Prime rents unlikely to recover to pre-pandemic levels before 2022, says global membership body
The abrupt decline in leasing activity in London’s office market has already translated into falling rents with the worst still to come, according to office specialists from the Society of Industrial & Office Realtors (SIOR). the leading global professional office and industrial real estate association.
A combination of stalled deals, increasing vacancy as tenants begin to offload suplus space and lease breaks has slowed leasing activity down to 1.2 million sq ft in Q2 2020, representing a 57% drop on the previous quarter, according to figures from DeVono Cresa.
Based on the same data from DeVono Cresa, this has already impacted rental levels with prime rents on Grade A space dipping by an average of 3% since Q1 2020. The biggest falls have been recorded in traditionally robust submarkets such as Mayfair (-8%) and Soho (-8%).
Paul Danks, Director at DeVono Cresa, and President-Elect of SIOR Europe, said: “As a result of the ongoing pandemic, we expect the lettings market l to remain subdued compared with historical levels mixed with increased appreciation for flexible office space. This will, in turn, lead to an increase in availability across central London. What we are seeing, and in a very short period of time, is a swing in the balance of power back towards the tenant.”
Though these figures are unsurprising, Nick McCalmont-Woods, CEO of McCalmont-Woods Real Estate, believes there is potentially worse news yet to come as the UK officially enters its first recession since the Global Financial Crisis (GFC).
“What we saw with the GFC of 2008/2009 was an initial softening of rents in the immediate aftermath of Leman Brothers’ downfall. Yet, as the economy contracted and the recession deepened, landlords were persuaded to offer far more competitive terms to attract a dwindling pool of occupiers”, he said.
The analysis [below] from McCalmont-Woods Real Estate shows that, though London’s prime office rents experienced a decline of between 9% and 21% over the first twelve months of the GFC, it took another twelve months for the market to reach bottom with prime rents having fallen between 16% and 39% from their peak at the end of 2007.
“As occupiers adjust to the impact of COVID-19 on their businesses and scale back, delay or even shelve some office requirements altogether, we expect the pattern of rental decline from the GFC to repeat itself and, if anything, it may be exacerbated further in the event that significantly more tenant/occupier controlled space is released back on to the market as businesses adopt new working practices in the longer-term.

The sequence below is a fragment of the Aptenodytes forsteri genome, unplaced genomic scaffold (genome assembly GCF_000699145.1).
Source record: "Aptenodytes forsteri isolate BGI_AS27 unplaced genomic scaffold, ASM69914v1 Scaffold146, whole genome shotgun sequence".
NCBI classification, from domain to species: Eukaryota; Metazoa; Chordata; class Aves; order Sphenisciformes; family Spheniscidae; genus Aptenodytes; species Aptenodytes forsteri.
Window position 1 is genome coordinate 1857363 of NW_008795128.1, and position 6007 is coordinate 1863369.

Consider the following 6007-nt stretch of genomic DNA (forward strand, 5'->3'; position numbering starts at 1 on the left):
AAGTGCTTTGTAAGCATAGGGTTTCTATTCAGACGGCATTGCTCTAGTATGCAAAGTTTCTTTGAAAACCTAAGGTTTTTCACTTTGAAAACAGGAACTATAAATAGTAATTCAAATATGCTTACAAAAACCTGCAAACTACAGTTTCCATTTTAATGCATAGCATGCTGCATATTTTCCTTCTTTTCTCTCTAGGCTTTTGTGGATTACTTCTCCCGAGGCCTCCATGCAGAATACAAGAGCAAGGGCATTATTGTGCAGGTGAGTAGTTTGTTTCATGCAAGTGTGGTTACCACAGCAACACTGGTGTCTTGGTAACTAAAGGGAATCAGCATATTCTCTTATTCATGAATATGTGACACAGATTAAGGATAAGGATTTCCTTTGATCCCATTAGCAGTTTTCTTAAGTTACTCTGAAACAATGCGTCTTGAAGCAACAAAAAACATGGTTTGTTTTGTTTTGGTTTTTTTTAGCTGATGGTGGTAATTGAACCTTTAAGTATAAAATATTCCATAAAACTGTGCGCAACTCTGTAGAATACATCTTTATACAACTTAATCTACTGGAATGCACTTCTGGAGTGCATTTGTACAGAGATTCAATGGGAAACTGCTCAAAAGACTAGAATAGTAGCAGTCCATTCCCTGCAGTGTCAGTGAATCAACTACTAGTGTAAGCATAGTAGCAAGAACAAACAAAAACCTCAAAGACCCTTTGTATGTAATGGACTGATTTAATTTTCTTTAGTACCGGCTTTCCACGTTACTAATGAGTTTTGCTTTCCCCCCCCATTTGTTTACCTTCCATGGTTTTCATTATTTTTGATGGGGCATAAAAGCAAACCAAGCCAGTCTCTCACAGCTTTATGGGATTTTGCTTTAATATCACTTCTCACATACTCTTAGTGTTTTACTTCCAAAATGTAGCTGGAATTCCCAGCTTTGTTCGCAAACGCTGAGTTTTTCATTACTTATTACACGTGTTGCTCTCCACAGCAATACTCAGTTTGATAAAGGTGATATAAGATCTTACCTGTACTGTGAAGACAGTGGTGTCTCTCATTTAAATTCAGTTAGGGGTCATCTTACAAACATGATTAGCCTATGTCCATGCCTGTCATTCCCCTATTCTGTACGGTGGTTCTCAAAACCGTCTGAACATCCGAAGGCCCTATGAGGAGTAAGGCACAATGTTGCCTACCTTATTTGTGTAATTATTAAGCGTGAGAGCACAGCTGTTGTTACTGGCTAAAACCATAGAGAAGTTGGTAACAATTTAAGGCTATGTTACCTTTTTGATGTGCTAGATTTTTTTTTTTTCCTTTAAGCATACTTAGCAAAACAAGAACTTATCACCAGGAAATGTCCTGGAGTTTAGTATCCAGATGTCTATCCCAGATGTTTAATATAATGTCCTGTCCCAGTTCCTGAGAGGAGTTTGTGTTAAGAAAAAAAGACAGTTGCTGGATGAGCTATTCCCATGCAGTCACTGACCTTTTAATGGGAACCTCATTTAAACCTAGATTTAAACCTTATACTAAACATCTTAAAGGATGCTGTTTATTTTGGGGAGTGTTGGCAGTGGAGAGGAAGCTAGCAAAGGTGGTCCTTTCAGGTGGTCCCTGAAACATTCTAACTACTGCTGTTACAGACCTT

Consequently, there is likely to be considerable uncertainty in the months ahead with rising unemployment, dwindling demand for space and an expectation that rents will tumble across the office sector. On that basis, we are unlikely to see the true impact of COVID-19 on rental levels before Q4 2021/Q1 2022 and cannot anticipate prime rents returning to 2019 levels any time before 2022, and possibly much later, if history is to repeat itself”, adds McCalmont-Woods.
Paul Danks, added: “While it would be unwise to bet against the long-term resilience of a market like London, there can be little doubt that we are going through a major period of re-adjustment. As occupiers’ understanding of the new working world improves and landlords’ responses to it evolve, we will all have to learn to live with a little more uncertainty”.
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About SIOR (www.sior.com)
The Society of Industrial and Office Realtors ® (SIOR) is the leading society for industrial and office real estate professionals. Individuals who earn their SIOR designation adhere to the highest levels of accountability and ethical standards. Only the industry’s top professionals qualify for the SIOR designation. Today, there are more than 3,400 SIOR members in 685 cities in 38 countries. www.sior.com